The cultural milieu in the 'Age of Goethe' of eighteenth-century Germany is given fresh context in this art historical study of the noted writer's patroness: Anna Amalia, Duchess of Weimar-Sachsen-Eisenach. An important noblewoman and patron of the arts, Anna Amalia transformed her court into one of the most intellectually and culturally brilliant in Europe; this book reveals the full scope of her impact on the history of art of this time and place. More than just biography or a patronage study, this book closely examines the art produced by German-speaking artists and the figure of Anna Amalia herself. Her portraits demonstrate the importance of social networks that enabled her to construct scholarly, intellectual identities not only for herself, but for the region she represented. By investigating ways in which the duchess navigated within male dominated institutions as a means of advancing her own self-cultivation - or Bildung - this book demonstrates the role accorded to women in the public sphere, cultural politics, and historical memory. Cumulatively, Christina Lindeman traces how Anna Amalia, a woman from a small German principality, was represented as an active participant in enlightened discourses. The author presents a novel and original argument concerned with how a powerful woman used art to shape her identity, how that identity changed over time, and how people around her shaped it - an approach that elucidates the power of portraiture in eighteenth- and nineteenth-century Europe.
The beautiful but haughty Duchess of Herridge is known to all the "ton" as the "Ice Queen." But to Ian McNair, the exquisite Emma is nothing like the rumors. Sensual and passionate, she moves him as no other woman has before. If only she were his wife and not his captive . . .
Little does Emma know that the dark and mysterious stranger who bursts into her bedroom to kidnap her is the powerful Earl of Buchane, and the only man who has been able to see past her proper faCade. As the Ice Queen's defenses melt under the powerful passion she finds with her handsome captor, she begins to believe that love may be possible. Yet fate has decreed that the dream can never be--for pursuing it means sacrificing everything they hold dear: their honor, their futures . . . and perhaps their lives.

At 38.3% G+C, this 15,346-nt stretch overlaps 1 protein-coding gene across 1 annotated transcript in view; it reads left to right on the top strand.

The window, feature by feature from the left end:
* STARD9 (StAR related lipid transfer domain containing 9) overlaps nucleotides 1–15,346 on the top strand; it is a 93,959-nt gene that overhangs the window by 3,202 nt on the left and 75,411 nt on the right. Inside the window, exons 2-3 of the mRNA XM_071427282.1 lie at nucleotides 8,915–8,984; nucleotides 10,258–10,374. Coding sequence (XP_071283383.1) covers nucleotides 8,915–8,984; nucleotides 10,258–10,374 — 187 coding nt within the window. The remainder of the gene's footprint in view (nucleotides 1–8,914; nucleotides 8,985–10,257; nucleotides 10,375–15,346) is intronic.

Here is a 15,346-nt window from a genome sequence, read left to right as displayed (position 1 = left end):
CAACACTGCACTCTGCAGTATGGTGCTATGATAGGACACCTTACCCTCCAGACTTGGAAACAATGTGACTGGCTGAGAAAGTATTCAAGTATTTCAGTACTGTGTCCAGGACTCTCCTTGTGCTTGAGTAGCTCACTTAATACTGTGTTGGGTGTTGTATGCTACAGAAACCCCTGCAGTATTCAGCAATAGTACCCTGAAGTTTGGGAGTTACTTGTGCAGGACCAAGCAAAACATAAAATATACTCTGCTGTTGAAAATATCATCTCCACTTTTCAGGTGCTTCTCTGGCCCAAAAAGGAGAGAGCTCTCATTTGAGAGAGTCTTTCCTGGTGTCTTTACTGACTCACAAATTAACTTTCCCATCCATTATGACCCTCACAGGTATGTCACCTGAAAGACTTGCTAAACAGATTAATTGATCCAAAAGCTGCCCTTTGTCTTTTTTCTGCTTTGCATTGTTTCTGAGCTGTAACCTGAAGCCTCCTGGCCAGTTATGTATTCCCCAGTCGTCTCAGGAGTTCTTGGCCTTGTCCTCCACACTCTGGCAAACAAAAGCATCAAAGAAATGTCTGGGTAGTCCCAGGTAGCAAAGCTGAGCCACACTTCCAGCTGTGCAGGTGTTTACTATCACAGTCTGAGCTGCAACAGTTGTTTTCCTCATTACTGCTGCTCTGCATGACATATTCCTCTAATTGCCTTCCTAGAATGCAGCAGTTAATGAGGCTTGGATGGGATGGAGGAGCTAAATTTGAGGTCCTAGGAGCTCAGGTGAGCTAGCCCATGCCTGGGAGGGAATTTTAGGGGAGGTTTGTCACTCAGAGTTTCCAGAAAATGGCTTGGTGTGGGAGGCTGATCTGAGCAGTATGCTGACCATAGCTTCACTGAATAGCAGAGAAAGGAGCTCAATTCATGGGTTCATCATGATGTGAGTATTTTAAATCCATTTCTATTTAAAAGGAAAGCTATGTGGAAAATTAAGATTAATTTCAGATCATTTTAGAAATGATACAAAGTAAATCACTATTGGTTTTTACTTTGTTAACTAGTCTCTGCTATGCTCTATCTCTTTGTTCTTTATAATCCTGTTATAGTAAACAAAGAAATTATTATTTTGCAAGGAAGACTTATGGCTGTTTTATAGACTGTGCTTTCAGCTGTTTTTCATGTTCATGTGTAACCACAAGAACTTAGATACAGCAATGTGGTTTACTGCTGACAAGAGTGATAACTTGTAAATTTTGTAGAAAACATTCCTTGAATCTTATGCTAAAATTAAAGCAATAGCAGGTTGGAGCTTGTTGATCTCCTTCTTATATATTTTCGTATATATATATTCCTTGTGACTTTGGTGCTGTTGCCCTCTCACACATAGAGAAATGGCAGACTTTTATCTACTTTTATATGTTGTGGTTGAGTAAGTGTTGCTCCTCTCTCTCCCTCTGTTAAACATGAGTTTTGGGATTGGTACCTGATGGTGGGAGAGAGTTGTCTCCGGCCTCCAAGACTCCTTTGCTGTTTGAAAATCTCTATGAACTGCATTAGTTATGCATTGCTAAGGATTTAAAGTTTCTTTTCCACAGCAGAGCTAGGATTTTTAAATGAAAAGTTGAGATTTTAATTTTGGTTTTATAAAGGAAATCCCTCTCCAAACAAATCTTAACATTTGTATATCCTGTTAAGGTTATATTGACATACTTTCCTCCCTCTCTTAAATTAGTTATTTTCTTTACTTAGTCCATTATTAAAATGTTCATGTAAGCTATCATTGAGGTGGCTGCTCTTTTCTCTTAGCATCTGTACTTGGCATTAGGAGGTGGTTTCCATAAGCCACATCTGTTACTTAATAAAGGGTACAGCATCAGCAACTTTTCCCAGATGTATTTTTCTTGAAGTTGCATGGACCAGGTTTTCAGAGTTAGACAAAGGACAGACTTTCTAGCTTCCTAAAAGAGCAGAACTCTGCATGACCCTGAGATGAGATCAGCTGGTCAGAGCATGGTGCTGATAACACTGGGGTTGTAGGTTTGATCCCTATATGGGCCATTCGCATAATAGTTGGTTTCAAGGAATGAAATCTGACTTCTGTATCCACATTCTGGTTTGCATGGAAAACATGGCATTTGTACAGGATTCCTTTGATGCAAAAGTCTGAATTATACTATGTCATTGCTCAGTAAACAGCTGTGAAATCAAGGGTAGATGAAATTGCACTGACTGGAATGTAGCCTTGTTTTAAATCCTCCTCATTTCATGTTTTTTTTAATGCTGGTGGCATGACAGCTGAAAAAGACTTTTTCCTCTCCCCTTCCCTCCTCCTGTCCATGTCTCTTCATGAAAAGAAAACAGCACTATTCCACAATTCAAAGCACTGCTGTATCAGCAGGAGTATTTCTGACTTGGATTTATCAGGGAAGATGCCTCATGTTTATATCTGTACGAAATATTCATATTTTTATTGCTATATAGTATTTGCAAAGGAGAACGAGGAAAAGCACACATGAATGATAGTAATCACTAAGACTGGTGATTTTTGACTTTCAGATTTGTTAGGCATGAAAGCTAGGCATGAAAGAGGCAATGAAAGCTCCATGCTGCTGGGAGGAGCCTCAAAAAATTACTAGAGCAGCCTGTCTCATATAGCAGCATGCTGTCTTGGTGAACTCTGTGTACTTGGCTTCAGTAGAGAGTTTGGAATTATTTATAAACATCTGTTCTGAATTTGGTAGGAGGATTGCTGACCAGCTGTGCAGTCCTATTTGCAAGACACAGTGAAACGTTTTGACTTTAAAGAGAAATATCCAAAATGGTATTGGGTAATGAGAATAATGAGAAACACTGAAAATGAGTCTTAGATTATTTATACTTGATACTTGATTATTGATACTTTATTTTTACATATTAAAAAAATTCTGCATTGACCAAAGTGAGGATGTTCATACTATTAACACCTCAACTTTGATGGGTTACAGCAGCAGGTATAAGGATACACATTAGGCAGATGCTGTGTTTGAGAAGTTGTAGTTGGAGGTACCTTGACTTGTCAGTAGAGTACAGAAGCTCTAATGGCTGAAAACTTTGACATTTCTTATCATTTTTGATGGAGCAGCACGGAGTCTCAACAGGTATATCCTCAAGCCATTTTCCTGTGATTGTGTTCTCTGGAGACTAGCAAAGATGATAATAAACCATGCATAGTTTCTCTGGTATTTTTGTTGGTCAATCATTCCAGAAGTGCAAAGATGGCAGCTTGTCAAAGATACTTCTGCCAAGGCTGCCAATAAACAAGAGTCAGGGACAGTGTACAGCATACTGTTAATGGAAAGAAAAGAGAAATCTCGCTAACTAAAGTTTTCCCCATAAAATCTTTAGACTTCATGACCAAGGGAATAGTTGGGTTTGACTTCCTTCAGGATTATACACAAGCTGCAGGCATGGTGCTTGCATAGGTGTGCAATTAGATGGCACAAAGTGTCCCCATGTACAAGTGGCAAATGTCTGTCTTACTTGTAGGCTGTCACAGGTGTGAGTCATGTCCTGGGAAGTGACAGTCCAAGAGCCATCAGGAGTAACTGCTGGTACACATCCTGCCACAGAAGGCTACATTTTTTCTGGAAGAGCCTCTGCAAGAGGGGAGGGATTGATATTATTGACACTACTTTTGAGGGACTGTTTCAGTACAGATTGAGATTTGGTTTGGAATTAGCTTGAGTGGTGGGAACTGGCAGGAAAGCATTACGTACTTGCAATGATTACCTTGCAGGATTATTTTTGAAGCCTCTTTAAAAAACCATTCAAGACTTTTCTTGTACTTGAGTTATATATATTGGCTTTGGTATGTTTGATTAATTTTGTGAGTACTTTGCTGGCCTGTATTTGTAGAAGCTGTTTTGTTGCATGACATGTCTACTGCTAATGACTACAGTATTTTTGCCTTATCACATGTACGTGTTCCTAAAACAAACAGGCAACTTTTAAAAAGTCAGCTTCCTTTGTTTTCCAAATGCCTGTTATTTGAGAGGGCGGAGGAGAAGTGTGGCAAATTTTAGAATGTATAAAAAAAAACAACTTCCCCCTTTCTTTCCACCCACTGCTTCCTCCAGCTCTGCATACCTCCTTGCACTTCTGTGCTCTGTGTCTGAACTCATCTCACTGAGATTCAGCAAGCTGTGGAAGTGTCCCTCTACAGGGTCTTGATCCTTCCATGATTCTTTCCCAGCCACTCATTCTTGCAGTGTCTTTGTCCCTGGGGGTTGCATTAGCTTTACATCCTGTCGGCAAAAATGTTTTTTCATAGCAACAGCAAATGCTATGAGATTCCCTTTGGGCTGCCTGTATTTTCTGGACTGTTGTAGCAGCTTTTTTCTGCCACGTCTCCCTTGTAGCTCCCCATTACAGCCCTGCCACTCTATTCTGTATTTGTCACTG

Evaline Stoker and Mina Holmes have reluctantly agreed to act as social chaperones and undercover bodyguards for Princess Lurelia of Betrovia, who has arrived in London to deliver a letter with the location of an ancient chess queen that’s been missing for centuries. But when the letter—which will heal a centuries- old rift between England and the Betrovians—is stolen out from under Evaline and Mina’s watchful eyes, the two girls are forced into a high stakes race to ensure they find the chess queen before anyone else does . . . including their foe, the Ankh. For the chess queen is not only a historic symbol of a woman’s political power, but it has literal power as well—the queen will unlock the chessboard, revealing both jewels and ancient secrets the Ankh would kill to possess. It will take Mina's smarts and Evaline’s strength to beat the thief and untangle this mystery before it is too late.
Do you like horsing around! These puzzles are designed for the horse lover just like you, so saddle up and enjoy the ride with these word search and crossword puzzles.
BarryNo one said he had to be nice to the woman who had singlehandedly destroyed his hopes of ever securing the dukedom from his much older and far too boring cousin, John Pettygrove, Duke of Snowley. But Barrington Chapple, Marquess of Ryde, has never accepted defeat, whether it is on the battlefield, at the card table or in the bedroom. Will he find a way to win the prize he seeks...and maybe the one he comes to crave?LottieThe gods must hate her! Charlotte had never set her cap at any man, like her three younger sisters had done, and what had it gotten her? An arranged marriage to a man more than twice her age, and a title she could live without. But as the oldest and still unmarried daughter of Nigel Hawthorne, she had little choice in the matter. Still, what could be worse than marrying an older man to whom one is not in the least attracted? How about falling in love with his cousin and heir?
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